The Ginder dilemma Part I: is gin a woman’s or a man’s drink?

The question posed in this headline may not seem particularly enlightened in our post-modern world where a wide array of life’s enjoyments are rightfully and simultaneously enjoyed by both sexes. It’s also much more than safe to say that gin - and many other spirits - cross gender barriers without most people noticing. Still, products of all kinds often have associations with one sex or the other. So where does gin lie on the gender spectrum?

The debate goes back as far as the mid-18th Century’s Gin Craze in the UK when the spirit was labeled the scourge of the land by a governing class increasingly concerned with the intemperance of the working classes. Among these working classes, women appear to have been crucial in perpetuating the perceived plague. One in four licensed gin retailers were women as were an estimated one-third of unlicensed sellers, while, In a statistic that may cause an uproar of discrimination today, three-quarters of those arrested for illegal gin sales in 1738 and 1739, in the middle of the Craze, were women. 

Similarly, whereas men continued to frequent ale houses, women found respite and a place to socialize in the dram houses as a large proportion of those pouring the drams were women. The gin the dram sellers poured was also reportedly often sweetened to appeal more to their female customers.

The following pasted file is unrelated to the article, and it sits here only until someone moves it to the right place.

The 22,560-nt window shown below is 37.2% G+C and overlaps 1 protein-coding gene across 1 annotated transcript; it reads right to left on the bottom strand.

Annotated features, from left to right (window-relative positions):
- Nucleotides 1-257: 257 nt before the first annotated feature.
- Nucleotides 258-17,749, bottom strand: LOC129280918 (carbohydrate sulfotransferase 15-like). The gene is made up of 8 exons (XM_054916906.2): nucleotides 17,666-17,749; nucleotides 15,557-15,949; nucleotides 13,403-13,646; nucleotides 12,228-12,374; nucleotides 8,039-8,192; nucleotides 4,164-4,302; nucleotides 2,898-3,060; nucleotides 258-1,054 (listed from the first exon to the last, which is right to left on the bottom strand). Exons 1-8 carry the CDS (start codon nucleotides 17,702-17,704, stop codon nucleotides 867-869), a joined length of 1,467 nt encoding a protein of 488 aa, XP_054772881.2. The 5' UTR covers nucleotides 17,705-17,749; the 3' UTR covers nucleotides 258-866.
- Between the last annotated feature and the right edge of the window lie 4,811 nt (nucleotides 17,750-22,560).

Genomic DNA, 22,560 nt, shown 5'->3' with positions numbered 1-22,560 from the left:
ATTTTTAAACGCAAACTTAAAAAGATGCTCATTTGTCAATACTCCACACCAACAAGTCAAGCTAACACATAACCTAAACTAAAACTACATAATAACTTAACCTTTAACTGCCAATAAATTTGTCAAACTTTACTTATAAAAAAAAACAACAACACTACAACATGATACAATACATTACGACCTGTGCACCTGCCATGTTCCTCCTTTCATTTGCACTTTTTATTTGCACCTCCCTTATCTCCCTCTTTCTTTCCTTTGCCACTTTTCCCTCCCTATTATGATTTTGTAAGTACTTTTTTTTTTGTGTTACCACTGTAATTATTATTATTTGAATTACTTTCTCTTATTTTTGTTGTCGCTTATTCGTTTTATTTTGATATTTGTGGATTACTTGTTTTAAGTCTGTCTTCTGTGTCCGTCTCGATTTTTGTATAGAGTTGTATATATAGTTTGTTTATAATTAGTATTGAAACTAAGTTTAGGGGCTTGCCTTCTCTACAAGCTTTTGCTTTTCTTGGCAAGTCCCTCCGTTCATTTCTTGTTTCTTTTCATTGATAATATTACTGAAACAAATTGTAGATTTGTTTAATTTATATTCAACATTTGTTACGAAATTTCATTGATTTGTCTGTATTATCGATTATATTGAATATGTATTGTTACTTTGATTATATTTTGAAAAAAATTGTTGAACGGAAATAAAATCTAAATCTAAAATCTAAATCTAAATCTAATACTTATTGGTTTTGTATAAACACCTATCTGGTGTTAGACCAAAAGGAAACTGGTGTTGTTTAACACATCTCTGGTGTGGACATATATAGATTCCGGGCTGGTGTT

Nicknames for gin were also closely linked with females during this period. “Mother Gin” came about as many women in the lower classes were so hooked on the drink that it was deemed their children were also imbibing copious amounts either through breast feeding or by children’s mothers simply giving them gin as they had nothing else to pass around. Not surprisingly, the term evolved into “Mother’s Ruin”. Gin also became known as “Madam Geneva”, a term that helped the anti-gin campaigners to personify the spirit as the devil personifies evil in some religions.

Gin was also known as “Old Tom” during the period. But Old Tom, a style of gin still produced today, actually refers to black cats, not a man named Thomas.

With seemingly most of London, both men and women, drunk on gin during this period, arguing that one gender favors gin over the other may seem like a moot point. But just as marketers today position products to one gender or the other even if both sexes could enjoy them, the temperance movement of the period pushed stories of women to the forefront. 

Arguably the most horrific story which helped boost the anti-gin campaign was that of a young working mother named Judith Defour who sold her baby’s clothes for sixteen pence spending it all on gin. Part of this plot involved leaving her baby alone in a field for someone to find and take care of. But the child’s screams were too much and in her haste for more gin, she strangled the child. Defour’s trial at the Old Bailey garnered as much public attention as celebrity scandals do today.

Considering all this, despite the obvious fact that scores of men enjoyed too much of Mother’s Ruin during the Gin Craze, it appears that its association lie more with females than males at the time. In our next piece on the matter, we’ll look at more modern times.

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